Please use this identifier to cite or link to this item: http://hdl.handle.net/2440/112556
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Type: Journal article
Title: A hybrid cmos-memristor neuromorphic synapse
Author: Azghadi, M.R.
Linares-Barranco, B.
Abbott, D.
Leong, P.H.
Citation: IEEE transactions on biomedical circuits and systems, 2017; 11(2):434-445
Publisher: IEEE
Issue Date: 2017
ISSN: 1932-4545
1940-9990
Abstract: Although data processing technology continues to advance at an astonishing rate, computers with brain-like processing capabilities still elude us. It is envisioned that such computers may be achieved by the fusion of neuroscience and nano-electronics to realize a brain-inspired platform. This paper proposes a high-performance nano-scale Complementary Metal Oxide Semiconductor (CMOS)-memristive circuit, which mimics a number of essential learning properties of biological synapses. The proposed synaptic circuit that is composed of memristors and CMOS transistors, alters its memristance in response to timing differences among its pre- and post-synaptic action potentials, giving rise to a family of Spike Timing Dependent Plasticity (STDP). The presented design advances preceding memristive synapse designs with regards to the ability to replicate essential behaviours characterised in a number of electrophysiological experiments performed in the animal brain, which involve higher order spike interactions. Furthermore, the proposed hybrid device CMOS area is estimated as [Formula: see text] in a [Formula: see text] process-this represents a factor of ten reduction in area with respect to prior CMOS art. The new design is integrated with silicon neurons in a crossbar array structure amenable to large-scale neuromorphic architectures and may pave the way for future neuromorphic systems with spike timing-dependent learning features. These systems are emerging for deployment in various applications ranging from basic neuroscience research, to pattern recognition, to Brain-Machine-Interfaces.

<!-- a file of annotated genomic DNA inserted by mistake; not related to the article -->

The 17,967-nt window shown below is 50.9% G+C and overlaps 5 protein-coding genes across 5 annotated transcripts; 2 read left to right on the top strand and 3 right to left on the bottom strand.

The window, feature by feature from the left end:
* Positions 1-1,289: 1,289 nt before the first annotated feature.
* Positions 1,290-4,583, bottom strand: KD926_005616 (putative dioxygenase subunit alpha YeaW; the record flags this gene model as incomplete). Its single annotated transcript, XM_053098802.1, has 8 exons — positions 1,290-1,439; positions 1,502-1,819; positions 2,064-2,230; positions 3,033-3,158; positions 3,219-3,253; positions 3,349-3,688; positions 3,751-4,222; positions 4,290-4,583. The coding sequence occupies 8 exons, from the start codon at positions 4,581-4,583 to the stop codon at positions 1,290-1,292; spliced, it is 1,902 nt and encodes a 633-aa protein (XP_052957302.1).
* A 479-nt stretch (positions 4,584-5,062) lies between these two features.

Keywords: Neurons; Synapses; Animals; Electronics; Semiconductors; Neural Networks (Computer); Models, Neurological
RMID: 0030067565
DOI: 10.1109/TBCAS.2016.2618351
Appears in Collections:Electrical and Electronic Engineering publications

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